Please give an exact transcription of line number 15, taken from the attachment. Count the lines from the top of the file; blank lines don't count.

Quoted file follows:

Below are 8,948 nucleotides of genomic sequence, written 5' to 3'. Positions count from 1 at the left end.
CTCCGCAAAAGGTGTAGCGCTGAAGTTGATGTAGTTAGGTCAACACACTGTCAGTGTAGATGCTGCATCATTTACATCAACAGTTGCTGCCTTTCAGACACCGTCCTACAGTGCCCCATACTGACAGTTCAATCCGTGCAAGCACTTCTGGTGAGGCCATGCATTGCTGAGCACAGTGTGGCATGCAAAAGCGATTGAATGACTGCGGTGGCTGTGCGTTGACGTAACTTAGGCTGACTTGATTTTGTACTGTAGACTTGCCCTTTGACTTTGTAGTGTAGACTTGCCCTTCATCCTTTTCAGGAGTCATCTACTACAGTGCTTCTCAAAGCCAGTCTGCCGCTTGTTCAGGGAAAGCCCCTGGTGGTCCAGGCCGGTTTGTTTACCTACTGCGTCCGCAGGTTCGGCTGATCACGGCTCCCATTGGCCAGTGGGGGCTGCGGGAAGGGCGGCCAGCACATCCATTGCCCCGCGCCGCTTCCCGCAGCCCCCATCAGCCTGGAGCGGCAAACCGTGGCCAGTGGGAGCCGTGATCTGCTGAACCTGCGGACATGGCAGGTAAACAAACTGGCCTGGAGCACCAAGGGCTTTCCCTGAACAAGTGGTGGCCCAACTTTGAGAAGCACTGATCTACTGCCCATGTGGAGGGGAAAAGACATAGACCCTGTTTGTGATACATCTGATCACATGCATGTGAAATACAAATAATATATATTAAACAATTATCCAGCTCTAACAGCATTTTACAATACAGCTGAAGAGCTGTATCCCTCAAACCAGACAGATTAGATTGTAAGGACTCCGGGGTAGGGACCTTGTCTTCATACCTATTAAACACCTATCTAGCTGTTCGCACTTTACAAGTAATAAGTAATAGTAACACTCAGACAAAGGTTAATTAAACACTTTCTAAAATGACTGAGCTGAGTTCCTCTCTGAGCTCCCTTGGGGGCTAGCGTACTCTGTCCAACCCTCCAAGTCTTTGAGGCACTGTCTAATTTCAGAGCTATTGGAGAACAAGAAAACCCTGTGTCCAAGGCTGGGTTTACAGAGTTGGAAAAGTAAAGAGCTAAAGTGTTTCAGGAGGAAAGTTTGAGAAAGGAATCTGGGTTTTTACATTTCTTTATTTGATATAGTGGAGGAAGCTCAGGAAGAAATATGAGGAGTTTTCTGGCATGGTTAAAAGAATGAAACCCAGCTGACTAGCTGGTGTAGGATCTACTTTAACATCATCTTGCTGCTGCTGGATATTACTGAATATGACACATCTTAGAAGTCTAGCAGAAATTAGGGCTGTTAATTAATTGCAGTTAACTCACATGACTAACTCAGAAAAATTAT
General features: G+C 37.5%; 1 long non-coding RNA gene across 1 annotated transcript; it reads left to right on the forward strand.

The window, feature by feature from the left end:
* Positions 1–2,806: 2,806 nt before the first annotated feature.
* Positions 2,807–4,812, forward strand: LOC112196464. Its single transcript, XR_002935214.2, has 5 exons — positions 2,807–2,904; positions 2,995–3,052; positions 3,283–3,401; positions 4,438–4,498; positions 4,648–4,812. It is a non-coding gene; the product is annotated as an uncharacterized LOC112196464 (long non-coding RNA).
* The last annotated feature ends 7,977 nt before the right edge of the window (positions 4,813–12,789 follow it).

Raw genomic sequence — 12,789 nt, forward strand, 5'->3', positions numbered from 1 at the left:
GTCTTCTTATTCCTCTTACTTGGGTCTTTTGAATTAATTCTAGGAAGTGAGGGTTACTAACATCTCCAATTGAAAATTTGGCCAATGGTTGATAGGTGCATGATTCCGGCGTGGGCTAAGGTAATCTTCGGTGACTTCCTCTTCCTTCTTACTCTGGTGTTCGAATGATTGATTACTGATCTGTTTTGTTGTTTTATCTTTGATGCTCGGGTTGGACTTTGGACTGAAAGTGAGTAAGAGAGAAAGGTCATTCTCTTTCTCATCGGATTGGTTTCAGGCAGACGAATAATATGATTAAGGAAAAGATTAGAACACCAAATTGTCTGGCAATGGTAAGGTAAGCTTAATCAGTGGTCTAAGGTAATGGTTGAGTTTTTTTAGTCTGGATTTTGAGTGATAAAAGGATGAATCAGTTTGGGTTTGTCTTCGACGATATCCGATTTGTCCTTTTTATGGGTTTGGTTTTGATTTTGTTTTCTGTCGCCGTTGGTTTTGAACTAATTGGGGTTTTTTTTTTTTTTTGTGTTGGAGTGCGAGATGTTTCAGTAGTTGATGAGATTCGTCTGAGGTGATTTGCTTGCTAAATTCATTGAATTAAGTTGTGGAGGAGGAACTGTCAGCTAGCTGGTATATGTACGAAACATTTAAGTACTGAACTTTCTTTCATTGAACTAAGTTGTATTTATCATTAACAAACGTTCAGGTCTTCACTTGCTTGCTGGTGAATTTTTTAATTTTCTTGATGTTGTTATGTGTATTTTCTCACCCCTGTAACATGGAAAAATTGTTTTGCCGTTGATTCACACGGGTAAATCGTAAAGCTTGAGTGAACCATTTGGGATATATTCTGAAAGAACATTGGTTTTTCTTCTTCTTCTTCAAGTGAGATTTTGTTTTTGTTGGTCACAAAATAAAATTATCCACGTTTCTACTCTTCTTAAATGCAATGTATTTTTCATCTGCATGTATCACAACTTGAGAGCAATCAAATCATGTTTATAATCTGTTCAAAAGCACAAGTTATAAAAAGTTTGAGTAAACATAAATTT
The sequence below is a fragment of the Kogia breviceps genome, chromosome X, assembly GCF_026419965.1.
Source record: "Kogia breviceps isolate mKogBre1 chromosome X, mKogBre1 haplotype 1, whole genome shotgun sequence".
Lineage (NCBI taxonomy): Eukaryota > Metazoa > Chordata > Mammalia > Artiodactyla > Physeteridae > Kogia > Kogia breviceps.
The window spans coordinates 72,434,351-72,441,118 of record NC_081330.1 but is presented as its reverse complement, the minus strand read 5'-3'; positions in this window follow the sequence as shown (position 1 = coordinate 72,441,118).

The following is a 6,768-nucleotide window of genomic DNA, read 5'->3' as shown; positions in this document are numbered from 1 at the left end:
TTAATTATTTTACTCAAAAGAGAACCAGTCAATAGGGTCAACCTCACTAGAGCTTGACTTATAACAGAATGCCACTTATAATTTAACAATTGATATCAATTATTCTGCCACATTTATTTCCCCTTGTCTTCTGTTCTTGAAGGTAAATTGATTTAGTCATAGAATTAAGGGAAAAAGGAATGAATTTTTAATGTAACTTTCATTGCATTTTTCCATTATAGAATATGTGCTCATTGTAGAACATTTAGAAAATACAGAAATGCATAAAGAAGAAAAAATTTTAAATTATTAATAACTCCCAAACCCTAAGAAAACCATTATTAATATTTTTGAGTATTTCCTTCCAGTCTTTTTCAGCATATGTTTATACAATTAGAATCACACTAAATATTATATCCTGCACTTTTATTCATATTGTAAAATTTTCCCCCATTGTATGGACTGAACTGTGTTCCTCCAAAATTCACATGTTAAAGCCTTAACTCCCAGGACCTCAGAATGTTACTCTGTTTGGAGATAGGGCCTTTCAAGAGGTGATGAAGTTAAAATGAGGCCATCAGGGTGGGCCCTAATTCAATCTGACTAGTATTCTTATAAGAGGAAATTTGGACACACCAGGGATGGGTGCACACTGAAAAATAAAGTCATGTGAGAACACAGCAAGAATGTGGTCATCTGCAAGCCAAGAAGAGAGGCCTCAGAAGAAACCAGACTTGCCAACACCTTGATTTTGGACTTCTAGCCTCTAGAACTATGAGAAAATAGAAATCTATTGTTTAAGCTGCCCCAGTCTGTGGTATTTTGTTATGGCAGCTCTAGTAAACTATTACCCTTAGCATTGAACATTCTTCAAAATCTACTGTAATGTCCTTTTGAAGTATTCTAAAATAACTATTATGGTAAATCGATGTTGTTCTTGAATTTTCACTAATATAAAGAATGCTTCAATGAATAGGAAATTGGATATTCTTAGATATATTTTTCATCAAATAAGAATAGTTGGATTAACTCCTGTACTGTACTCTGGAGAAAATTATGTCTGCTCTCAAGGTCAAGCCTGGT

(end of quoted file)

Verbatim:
TTAATTATTTTACTCAAAAGAGAACCAGTCAATAGGGTCAACCTCACTAGAGCTTGACTTATAACAGAATGCCACTTATAATTTAACAATTGATATCAATTATTCTGCCACATTTATTTCCCCTTGTCTTCTGTTCTTGAAGGTAAATTGATTTAGTCATAGAATTAAGGGAAAAAGGAATGAATTTTTAATGTAACTTTCATTGCATTTTTCCATTATAGAATATGTGCTCATTGTAGAACATTTAGAAAATACAGAAATGCATAAAGAAGAAAAAATTTTAAATTATTAATAACTCCCAAACCCTAAGAAAACCATTATTAATATTTTTGAGTATTTCCTTCCAGTCTTTTTCAGCATATGTTTATACAATTAGAATCACACTAAATATTATATCCTGCACTTTTATTCATATTGTAAAATTTTCCCCCATTGTATGGACTGAACTGTGTTCCTCCAAAATTCACATGTTAAAGCCTTAACTCCCAGGACCTCAGAATGTTACTCTGTTTGGAGATAGGGCCTTTCAAGAGGTGATGAAGTTAAAATGAGGCCATCAGGGTGGGCCCTAATTCAATCTGACTAGTATTCTTATAAGAGGAAATTTGGACACACCAGGGATGGGTGCACACTGAAAAATAAAGTCATGTGAGAACACAGCAAGAATGTGGTCATCTGCAAGCCAAGAAGAGAGGCCTCAGAAGAAACCAGACTTGCCAACACCTTGATTTTGGACTTCTAGCCTCTAGAACTATGAGAAAATAGAAATCTATTGTTTAAGCTGCCCCAGTCTGTGGTATTTTGTTATGGCAGCTCTAGTAAACTATTACCCTTAGCATTGAACATTCTTCAAAATCTACTGTAATGTCCTTTTGAAGTATTCTAAAATAACTATTATGGTAAATCGATGTTGTTCTTGAATTTTCACTAATATAAAGAATGCTTCAATGAATAGGAAATTGGATATTCTTAGATATATTTTTCATCAAATAAGAATAGTTGGATTAACTCCTGTACTGTACTCTGGAGAAAATTATGTCTGCTCTCAAGGTCAAGCCTGGT